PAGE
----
In fact, UCLA beat out USC for Su'a-Filo and Hasiak, too.

Even more, we've heard that UCLA finished second in the recruiting sweepstakes for Manti Te'o behind Notre Dame, which is significant since the USC community was certain he was committing to the Trojans. In fact, many stories this morning in the L.A. newspaper are about how USC was stunned by Te'o's decision to go to Notre Dame. It's even more stunning to recognize that UCLA also ultimately did better with Te'o than USC.

An example of Neuheisel's work ethic and ingenuity in recruiting was his hiring of Vae Tata, the former UCLA player, as a temporary assistant coach. When DeWayne Walker left the program to be the head coach at New Mexico State, Neuheisel used the opportunity. Instead of moving quickly to hire another assistant (which was Carnell Lake), Neuheisel hired Tata, who has deep ties to the Polynesian community of Hawaii. Tata, from what we've heard, was instrumental in the recruitment of Hasiak, to get him to re-commit to UCLA after he had dropped the Bruins for Cal, and in the recruitment of Te'o.

Neuheisel also has done wonders in working with the UCLA academic committee. UCLA's 2008 recruiting class had more than the usual amount of prospects that would normally be deemed risky for admission into UCLA. Usually, as UCLA's academic modus operandi goes, if UCLA allowed the program one fairly lenient year, it certainly wouldn't allow another one to follow right after. But the 2009 class, sources tell us, also has a higher number of student-athletes that would be considered risky in the UCLA academic environment. Neuheisel has changed the way the football program presents the recruits' academic profiles to the committee. It includes reference letters from teachers and community figures, and other supporting material. The change in the presentation went a long way in allowing Neuheisel leeway again with the 2009 class.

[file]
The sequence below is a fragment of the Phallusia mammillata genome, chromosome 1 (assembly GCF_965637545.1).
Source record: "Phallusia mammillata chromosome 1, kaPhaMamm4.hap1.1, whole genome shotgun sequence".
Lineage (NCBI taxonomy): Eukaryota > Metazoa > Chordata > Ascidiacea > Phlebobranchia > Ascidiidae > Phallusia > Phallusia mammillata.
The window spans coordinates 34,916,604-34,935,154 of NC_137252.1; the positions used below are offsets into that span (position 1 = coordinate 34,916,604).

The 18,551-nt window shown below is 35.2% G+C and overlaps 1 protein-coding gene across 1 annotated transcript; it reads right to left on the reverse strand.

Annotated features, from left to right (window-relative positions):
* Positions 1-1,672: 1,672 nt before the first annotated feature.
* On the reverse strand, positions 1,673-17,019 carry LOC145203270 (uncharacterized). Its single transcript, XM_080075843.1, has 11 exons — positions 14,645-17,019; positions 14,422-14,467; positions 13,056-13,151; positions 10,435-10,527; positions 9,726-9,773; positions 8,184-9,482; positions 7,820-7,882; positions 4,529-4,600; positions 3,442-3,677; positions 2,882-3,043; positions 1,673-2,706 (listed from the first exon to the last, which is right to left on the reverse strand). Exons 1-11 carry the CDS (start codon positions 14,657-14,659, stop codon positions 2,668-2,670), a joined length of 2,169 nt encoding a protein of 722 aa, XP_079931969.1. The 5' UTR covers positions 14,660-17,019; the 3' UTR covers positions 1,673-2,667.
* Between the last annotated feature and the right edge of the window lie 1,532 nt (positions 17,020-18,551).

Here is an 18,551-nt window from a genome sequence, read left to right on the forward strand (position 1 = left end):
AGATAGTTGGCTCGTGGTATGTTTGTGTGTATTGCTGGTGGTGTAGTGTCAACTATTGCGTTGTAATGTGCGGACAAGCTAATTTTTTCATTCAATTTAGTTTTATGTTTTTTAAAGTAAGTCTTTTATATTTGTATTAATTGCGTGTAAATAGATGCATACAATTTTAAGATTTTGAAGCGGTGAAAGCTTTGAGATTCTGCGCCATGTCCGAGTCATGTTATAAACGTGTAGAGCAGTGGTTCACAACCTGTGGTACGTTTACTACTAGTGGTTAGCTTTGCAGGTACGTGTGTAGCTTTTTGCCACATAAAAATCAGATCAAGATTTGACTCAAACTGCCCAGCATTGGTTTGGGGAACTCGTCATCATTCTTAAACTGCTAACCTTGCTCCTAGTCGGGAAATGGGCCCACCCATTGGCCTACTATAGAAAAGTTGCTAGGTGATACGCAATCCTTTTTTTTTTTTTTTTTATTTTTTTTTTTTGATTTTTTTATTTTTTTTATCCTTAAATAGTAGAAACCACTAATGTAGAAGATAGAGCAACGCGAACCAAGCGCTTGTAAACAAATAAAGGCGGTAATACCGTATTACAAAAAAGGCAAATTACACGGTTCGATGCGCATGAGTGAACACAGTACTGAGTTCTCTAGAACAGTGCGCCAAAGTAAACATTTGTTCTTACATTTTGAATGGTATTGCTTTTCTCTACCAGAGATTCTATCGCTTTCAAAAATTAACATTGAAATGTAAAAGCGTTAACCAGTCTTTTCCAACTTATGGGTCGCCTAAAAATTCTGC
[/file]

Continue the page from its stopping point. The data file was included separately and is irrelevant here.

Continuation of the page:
Of course, some credit goes to Neuheisel's predecessor, Karl Dorrell. The academic committee takes into consideration the academic status of the players currently in the program, and Dorrell was very effective in maintaining a good academic standard for his players. Without it, Neuheisel wouldn't have gotten the players into UCLA from the 2008 and 2009 classes that he did. It's imperative, then, that Neuheisel's program maintains a high academic standard if he wants to continue to be given some academic leniency with recruits.

Of course, it's near-impossible to predict how much of an impact any recruiting class will have on a program. There have been some very highly rated classes that didn't pan out.

But it's pretty evident that Neuheisel filled a number of positions of need – the offensive line, in particular, and depth at defensive back and linebacker. He got commitments from some JC players, which is highly unusual for UCLA (and another accomplishment for Neuheisel), which doesn't usually look to JCs because of UCLA's academic requirements. The JC players will also hopefully give Neuheisel more of an immediate infusion of players who are physically ready to play.

Two JC players didn't sign with the class – the DT Branden Warner, and offensive lineman Shawn Johnson. Warner, apparently, has something holding up his JC transcripts but intends to sign his NLI soon. Warner, Johnson and Eddie Williams, a JC OL who did sign, will have some significant summer academic work to do to be enrolled by fall.

Like we said, it's impossible to know the impact of a recruiting class until a few years down the line. But from a perception standpoint, it's easy to see the impact of the 2009 class. UCLA, coming off a 4-8 record, getting the #4-ranked recruiting class in the nation sends a message – across the nation, across town, and throughout the UCLA community – that Neuheisel definitely has a chance to lift UCLA "where it belongs."


Bruin Report Online Top Stories